• Gaps: There are distinct gaps in how to go about it, especially in areas where tough decisions are required:
    • Only 13% of businesses have identified the tools they need
    • Only 29% are setting goals
  • Optimism: We should be optimistic that engagement will increase by 2020: About one-fifth of businesses are doing nothing right now… 22% said they were either waiting for the SDGs to be ratified or for government regulation before doing anything or thought it was the government’s responsibility, not theirs.
    But, this drops to 4% when thinking about what they’ll be doing in five years.
  • Significance: Citizens may have only a limited awareness of the SDGs but quickly recognised their significance:
    • 90% of citizens believe it is important that business signs up to the SDGs
    • 78% of citizens said they were more likely to buy the goods and services of companies that had signed up to the SDGs (increasing 90% for citizens from Latin America)

‘He who has a why can bear any how’

What we can say to you about the SDGs is that breaking your back trying to address all 17 goals is not going to be a good use of your time. You’ll also have to accept that while you have accepted why you’re going to make changes and are figuring out what those changes will be, there are factors at play that you cannot influence.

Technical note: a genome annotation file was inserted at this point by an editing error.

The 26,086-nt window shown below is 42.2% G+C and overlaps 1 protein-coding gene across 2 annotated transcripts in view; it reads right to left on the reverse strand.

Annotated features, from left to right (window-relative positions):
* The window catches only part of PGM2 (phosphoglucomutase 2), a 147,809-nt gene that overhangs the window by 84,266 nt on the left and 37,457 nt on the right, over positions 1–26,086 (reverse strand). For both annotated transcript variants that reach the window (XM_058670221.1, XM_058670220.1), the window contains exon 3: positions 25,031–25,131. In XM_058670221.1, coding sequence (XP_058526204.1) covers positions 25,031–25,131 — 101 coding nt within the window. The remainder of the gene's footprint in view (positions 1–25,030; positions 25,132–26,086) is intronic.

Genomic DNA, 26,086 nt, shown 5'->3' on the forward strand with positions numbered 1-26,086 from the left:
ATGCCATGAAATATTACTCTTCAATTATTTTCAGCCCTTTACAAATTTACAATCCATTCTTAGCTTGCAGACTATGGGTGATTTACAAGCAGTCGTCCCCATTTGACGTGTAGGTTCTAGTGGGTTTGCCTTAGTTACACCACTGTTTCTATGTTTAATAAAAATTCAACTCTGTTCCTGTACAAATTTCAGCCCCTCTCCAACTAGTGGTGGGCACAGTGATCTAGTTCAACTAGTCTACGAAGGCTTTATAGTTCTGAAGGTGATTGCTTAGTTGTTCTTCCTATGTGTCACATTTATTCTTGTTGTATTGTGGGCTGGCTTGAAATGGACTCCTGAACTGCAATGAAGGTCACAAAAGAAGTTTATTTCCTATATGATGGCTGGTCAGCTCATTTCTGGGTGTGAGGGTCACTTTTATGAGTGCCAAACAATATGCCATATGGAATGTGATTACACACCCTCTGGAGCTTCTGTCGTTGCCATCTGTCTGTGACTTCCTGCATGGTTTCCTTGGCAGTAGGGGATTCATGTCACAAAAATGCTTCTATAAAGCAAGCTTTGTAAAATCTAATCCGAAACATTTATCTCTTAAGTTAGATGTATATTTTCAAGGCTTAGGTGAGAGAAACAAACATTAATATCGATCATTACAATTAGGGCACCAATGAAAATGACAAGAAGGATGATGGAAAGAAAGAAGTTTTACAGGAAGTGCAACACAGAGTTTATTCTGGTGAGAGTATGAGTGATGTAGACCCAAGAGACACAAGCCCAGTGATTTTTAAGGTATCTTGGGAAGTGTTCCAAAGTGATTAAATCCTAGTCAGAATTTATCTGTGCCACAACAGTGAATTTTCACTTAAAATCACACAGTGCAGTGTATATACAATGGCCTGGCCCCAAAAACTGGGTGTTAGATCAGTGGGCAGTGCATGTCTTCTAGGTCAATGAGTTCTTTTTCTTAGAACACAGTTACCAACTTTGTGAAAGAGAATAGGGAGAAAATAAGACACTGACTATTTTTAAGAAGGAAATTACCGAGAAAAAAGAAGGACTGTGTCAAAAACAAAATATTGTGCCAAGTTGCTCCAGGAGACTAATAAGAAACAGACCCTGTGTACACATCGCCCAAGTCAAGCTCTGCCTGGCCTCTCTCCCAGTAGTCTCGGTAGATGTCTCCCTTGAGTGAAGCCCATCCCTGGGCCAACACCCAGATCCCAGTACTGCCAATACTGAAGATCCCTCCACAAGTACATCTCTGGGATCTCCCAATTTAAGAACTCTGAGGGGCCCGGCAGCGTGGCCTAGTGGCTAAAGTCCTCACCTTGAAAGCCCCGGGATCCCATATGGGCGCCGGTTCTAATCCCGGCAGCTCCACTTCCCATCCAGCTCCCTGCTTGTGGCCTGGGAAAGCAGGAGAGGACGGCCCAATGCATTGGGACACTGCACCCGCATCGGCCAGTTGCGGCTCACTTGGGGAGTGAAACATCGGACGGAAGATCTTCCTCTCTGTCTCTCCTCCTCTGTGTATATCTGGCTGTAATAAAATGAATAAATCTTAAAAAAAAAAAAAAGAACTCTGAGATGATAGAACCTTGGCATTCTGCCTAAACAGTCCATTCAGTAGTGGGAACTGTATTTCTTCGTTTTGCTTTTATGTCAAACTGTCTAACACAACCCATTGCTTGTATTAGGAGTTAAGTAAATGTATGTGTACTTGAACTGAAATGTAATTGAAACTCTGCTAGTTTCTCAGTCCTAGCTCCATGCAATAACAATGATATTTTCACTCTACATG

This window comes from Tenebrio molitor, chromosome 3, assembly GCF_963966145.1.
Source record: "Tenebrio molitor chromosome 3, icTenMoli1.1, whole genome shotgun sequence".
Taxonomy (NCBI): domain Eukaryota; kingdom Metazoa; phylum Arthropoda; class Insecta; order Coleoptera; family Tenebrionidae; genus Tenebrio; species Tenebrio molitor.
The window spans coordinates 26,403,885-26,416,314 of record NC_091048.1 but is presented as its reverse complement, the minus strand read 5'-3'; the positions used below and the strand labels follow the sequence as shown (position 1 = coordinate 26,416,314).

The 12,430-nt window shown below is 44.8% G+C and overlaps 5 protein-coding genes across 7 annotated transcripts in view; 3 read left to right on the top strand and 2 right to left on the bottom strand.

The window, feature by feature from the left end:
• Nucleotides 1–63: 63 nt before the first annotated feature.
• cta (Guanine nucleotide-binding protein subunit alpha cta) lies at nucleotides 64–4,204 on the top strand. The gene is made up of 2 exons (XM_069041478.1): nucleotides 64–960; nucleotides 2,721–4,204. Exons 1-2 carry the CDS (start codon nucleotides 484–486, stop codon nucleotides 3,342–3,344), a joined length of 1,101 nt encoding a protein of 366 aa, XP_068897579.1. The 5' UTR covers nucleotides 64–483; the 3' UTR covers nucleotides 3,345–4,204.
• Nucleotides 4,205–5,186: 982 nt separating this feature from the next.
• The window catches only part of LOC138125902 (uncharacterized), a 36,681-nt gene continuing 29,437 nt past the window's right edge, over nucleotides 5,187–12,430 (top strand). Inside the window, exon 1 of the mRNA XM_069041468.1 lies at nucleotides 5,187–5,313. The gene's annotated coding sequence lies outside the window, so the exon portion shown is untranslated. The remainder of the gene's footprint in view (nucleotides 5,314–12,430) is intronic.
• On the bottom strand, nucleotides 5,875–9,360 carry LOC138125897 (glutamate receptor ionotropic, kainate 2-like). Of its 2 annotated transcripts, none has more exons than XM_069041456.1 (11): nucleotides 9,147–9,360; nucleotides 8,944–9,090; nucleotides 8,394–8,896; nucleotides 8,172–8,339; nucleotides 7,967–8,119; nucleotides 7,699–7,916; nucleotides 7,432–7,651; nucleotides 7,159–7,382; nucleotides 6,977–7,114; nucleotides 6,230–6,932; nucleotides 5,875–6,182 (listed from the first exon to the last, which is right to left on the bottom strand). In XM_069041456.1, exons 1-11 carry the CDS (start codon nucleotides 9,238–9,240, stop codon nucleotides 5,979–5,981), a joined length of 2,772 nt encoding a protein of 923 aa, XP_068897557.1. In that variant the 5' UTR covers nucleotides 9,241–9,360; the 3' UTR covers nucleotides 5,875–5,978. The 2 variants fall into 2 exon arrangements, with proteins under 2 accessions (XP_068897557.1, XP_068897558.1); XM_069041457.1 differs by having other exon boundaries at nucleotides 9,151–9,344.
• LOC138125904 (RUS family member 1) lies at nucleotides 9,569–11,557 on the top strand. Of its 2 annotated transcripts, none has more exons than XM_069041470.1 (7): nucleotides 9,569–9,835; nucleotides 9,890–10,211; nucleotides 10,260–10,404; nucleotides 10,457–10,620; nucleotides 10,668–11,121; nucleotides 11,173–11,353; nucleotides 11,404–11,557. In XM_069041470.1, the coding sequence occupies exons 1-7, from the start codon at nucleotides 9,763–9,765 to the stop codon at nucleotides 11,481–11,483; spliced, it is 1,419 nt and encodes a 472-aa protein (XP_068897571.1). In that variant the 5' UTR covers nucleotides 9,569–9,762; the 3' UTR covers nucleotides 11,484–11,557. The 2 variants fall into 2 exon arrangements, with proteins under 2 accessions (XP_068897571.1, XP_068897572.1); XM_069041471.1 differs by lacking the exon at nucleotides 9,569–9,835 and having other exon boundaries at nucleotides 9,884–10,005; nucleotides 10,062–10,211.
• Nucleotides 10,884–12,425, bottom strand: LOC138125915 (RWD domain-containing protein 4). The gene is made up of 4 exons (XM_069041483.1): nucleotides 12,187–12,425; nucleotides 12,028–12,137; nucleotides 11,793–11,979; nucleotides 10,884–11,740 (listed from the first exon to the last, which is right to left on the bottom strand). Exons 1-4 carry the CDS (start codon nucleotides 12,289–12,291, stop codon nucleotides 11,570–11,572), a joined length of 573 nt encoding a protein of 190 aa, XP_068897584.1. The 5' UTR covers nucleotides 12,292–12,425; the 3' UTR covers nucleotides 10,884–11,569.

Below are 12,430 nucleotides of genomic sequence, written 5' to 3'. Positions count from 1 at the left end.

A successful UN Sustainable Development project is highly dependent on the collaboration of the private sector and the public sector. One problem is that there will be hesitation on both sides, for various reasons.

For some businesses to make forward moves, they will be dependent on national regulations and policies to support them, and for some governments to make those policy changes, they’ll need to see strong momentum or cause from the private sector. We hope that instead of a catch 22 situation, we’ll see powerful collaboration and mutually beneficial decisions being made.

What you can do right now?

Download our blog to get more information on each goal and how it applies to your business.

If you still want to know more, get in touch with an environmental consultant who can best analyse your business, choose which SDGs will drive you forward, and can help you to embed sustainability into your organisation, your company culture, your reporting, and your strategy. Your business can play its part, and it should.